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Edible uses


Young shoots - cooked[1]. Seed - cooked and used as a cereal[1]. The plants only flower and produce seed at intervals of several years.

Material uses

A valuable plant for screen planting in wet areas[2]. The canes are used for making baskets and pipes[3][4][5][6]. They can also be used as plant supports[7]. The canes are quite brittle and so are not very useful for weaving, in their native range they are only used when better species are not available[8].

Unknown part

Medicinal uses(Warning!)

There are no medicinal uses listed for Thamnocalamus spathiflorus.


Ecosystem niche/layer

Ecological Functions



Nothing listed.


Nothing listed.


Seed - surface sow as soon as it is ripe in a greenhouse at about 20°c. Do not allow the compost to dry out. Germination usually takes place fairly quickly so long as the seed is of good quality, though it can take 3 - 6 months. Grow on in a lightly shaded place in the greenhouse until large enough to plant out. Seed is rarely available.

Division in spring as new growth commences. Take divisions with at least three canes in the clump, trying to cause as little root disturbance to the main plant as possible. Grow them on in light shade in a greenhouse in pots of a high fertility sandy medium. Mist the foliage regularly until plants are established. Plant them out into their permanent positions when a good root system has developed, which can take a year or more[2].

Basal cane cuttings.

Practical Plants is currently lacking information on propagation instructions of Thamnocalamus spathiflorus. Help us fill in the blanks! Edit this page to add your knowledge.


Succeeds in most soils in sun or shade so long as the soil is moist[2]. Prefers a good loamy soil in a semi-shaded position[9][10][3], the leaves curling up when the plant grows in strong sunlight. Dislikes drought[9]. Requires a position sheltered from cold winds[3][6].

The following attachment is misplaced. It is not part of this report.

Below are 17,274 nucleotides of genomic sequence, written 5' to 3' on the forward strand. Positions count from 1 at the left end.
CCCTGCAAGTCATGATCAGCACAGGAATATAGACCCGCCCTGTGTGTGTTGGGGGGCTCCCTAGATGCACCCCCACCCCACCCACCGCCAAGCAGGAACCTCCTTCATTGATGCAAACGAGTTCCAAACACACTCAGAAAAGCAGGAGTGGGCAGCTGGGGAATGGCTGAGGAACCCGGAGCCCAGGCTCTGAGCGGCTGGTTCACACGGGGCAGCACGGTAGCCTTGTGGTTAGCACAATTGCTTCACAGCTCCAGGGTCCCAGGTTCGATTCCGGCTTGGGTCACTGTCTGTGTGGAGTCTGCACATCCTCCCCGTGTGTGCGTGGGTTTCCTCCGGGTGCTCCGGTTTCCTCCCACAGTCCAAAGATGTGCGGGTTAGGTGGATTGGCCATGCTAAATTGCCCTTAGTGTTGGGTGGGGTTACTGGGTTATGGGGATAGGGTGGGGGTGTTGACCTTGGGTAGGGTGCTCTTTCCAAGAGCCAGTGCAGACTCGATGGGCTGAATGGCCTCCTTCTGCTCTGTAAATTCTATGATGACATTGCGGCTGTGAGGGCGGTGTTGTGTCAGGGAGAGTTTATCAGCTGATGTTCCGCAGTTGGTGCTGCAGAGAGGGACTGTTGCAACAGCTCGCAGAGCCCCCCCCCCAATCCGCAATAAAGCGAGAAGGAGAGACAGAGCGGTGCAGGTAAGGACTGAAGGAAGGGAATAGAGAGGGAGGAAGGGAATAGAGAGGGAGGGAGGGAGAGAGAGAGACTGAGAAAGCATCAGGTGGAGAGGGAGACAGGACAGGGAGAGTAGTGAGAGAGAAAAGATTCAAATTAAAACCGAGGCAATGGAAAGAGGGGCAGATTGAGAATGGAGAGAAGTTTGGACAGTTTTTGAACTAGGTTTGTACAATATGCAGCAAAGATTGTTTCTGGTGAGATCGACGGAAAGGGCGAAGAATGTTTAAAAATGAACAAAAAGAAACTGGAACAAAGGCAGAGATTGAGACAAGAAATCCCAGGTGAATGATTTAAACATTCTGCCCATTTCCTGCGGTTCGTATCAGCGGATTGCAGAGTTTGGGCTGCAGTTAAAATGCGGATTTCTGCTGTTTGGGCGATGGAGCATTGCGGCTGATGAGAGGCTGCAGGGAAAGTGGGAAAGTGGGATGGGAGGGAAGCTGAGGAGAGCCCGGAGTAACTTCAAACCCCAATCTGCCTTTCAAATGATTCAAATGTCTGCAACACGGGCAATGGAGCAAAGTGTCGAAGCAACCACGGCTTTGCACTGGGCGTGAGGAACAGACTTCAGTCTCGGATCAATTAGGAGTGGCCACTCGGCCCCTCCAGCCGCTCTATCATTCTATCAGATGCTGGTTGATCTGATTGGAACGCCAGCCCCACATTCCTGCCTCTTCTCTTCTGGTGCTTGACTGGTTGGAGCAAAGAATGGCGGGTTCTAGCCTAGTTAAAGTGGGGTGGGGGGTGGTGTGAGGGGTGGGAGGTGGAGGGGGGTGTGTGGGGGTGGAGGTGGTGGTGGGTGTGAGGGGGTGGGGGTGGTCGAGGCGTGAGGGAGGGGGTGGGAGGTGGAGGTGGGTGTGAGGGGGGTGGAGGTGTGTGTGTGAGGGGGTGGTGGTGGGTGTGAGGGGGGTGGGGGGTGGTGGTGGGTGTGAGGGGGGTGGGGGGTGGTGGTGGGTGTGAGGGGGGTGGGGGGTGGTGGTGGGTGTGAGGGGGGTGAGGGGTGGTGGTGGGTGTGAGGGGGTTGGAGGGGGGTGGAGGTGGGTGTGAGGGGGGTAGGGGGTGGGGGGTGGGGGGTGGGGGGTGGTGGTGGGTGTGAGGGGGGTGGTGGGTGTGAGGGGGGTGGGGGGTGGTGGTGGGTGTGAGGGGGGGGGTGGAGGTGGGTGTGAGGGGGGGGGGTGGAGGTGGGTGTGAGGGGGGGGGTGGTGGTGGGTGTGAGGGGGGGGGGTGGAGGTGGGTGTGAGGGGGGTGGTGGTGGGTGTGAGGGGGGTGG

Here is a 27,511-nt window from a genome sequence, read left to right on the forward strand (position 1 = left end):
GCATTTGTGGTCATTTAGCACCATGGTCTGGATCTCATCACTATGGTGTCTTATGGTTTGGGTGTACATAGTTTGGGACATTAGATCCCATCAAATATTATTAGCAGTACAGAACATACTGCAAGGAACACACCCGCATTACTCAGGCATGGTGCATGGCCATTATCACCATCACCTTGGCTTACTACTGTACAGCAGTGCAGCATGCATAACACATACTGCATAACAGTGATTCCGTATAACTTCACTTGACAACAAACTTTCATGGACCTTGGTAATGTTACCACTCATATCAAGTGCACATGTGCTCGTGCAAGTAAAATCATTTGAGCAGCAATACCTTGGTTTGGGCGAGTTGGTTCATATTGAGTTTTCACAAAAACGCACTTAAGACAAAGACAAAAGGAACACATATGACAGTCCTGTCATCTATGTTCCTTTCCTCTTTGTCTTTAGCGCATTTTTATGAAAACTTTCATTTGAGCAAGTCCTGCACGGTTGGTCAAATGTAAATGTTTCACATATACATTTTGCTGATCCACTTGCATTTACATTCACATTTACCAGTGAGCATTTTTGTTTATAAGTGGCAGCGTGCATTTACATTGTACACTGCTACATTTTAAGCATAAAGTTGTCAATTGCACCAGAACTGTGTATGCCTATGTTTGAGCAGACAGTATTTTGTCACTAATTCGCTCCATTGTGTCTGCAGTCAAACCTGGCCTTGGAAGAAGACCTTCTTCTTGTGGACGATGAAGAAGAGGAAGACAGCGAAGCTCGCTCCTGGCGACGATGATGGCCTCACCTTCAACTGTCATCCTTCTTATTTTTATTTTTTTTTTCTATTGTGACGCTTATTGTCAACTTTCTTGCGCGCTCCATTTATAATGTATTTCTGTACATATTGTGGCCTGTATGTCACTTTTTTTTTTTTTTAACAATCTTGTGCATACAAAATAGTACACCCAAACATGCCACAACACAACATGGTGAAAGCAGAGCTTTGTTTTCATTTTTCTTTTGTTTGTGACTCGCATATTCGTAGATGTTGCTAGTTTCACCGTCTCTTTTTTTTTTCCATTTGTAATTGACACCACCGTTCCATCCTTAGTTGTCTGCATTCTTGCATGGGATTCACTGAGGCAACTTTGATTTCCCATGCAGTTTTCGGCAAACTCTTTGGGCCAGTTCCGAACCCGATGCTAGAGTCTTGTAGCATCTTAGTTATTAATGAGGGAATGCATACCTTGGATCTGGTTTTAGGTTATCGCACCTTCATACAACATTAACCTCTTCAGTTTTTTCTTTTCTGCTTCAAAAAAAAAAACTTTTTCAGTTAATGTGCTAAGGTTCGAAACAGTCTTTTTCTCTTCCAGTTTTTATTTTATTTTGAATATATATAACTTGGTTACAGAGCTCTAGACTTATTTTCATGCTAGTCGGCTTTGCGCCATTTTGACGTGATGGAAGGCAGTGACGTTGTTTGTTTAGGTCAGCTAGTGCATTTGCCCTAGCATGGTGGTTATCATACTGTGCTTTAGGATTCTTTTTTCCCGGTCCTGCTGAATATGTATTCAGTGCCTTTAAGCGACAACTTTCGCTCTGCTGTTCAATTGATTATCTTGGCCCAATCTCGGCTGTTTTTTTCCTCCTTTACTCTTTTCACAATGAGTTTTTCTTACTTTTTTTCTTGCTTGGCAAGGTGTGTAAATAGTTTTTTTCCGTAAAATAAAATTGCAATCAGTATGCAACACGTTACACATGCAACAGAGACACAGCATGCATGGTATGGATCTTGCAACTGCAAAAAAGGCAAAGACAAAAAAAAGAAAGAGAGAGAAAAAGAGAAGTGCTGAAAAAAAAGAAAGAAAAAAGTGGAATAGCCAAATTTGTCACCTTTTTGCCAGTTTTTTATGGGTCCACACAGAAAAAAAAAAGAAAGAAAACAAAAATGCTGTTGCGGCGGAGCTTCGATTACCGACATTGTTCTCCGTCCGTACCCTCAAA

When grown outdoors, this species is only hardy in the milder areas of Britain[6]. Plants are hardy to about -20°c according to another report. This species is notably resistant to honey fungus[2]. A clump-forming species, it does not hinder the regeneration of tree growth in its native range and is also a very valuable species for providing food and shelter for wildlife[11]. Plants only flower at intervals of many years. When they do come into flower most of the plants energies are directed into producing seed and consequently the plant is severely weakened. They sometimes die after flowering, but if left alone they will usually recover though they will look very poorly for a few years. If fed with artificial NPK fertilizers at this time the plants are more likely to die[12]. The rootstock is caespitose[3].

Closely related to T. aristatus[2].


Problems, pests & diseases

Associations & Interactions

There are no interactions listed for Thamnocalamus spathiflorus. Do you know of an interaction that should be listed here? edit this page to add it.

Polycultures & Guilds

There are no polycultures listed which include Thamnocalamus spathiflorus.




None listed.


None listed.

Full Data

This table shows all the data stored for this plant.

Binomial name
Thamnocalamus spathiflorus
Imported References
Edible uses
Medicinal uses
Material uses & Functions
Edible uses
None listed.
Material uses
None listed.
Medicinal uses
None listed.
Functions & Nature
Provides forage for
Provides shelter for
Hardiness Zone
Heat Zone
full sun
light shade
Soil PH
Soil Texture
Soil Water Retention
Environmental Tolerances
    Native Climate Zones
    None listed.
    Adapted Climate Zones
    None listed.
    Native Geographical Range
    None listed.
    Native Environment
    None listed.
    Ecosystem Niche
    None listed.
    Root Zone Tendancy
    None listed.
    Deciduous or Evergreen
    Herbaceous or Woody
    Life Cycle
    Growth Rate
    Mature Size
    6 x meters
    Flower Colour
    Flower Type


    1. ? Kunkel. G. Plants for Human Consumption. Koeltz Scientific Books ISBN 3874292169 (1984-00-00)
    2. ? Huxley. A. The New RHS Dictionary of Gardening. 1992. MacMillan Press ISBN 0-333-47494-5 (1992-00-00)
    3. ? Lawson. Bamboos. Faber (1968-00-00)
    4. ? 4.04.1 Uphof. J. C. Th. Dictionary of Economic Plants. Weinheim (1959-00-00)
    5. ? Polunin. O. and Stainton. A. Flowers of the Himalayas. Oxford Universtiy Press (1984-00-00)
    6. ? Farrelly. D. The Book of Bamboo Sierra Club. ISBN 0-87156-825-X (1984-00-00)
    7. ? 7.07.1 Gamble. J. S. A Manual of Indian Timbers. Bishen Singh Mahendra Pal Singh (1972-00-00)
    8. ? 8.08.1 Stapleton. C. Bamboos of Nepal The Royal Botanic Gardens, Kew ISBN 0947643680 (1994-00-00)
    9. ? 9.09.1 F. Chittendon. RHS Dictionary of Plants plus Supplement. 1956 Oxford University Press (1951-00-00)
    10. ? Bean. W. Trees and Shrubs Hardy in Great Britain. Vol 1 - 4 and Supplement. Murray (1981-00-00)
    11. ? 11.011.1 Stapleton. C. Bamboos of Bhutan Royal Botanic Gardens, Kew. ISBN 0-947643-67-2 (1994-00-00)
    12. ? ? The Plantsman. Vol. 1. 1979 - 1980. Royal Horticultural Society (1979-00-00)